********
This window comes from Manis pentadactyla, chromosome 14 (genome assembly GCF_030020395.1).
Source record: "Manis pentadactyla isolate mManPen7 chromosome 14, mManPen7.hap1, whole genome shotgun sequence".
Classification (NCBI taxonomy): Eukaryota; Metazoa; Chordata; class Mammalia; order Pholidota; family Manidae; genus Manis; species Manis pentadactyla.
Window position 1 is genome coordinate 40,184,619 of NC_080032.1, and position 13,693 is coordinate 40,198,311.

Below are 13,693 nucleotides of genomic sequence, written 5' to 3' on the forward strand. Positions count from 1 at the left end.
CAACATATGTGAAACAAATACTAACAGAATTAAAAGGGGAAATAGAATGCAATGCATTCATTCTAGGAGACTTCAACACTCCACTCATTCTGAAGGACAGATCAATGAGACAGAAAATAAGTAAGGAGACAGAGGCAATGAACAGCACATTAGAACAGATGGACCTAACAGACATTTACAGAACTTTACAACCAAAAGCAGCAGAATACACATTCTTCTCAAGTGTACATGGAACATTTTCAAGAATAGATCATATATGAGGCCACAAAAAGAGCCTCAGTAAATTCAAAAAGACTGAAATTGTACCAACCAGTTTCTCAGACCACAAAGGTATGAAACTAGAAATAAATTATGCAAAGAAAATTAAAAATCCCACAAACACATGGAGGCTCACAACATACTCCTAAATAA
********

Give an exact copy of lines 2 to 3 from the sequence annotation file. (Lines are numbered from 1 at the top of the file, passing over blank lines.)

Source record: "Manis pentadactyla isolate mManPen7 chromosome 14, mManPen7.hap1, whole genome shotgun sequence".
Classification (NCBI taxonomy): Eukaryota; Metazoa; Chordata; class Mammalia; order Pholidota; family Manidae; genus Manis; species Manis pentadactyla.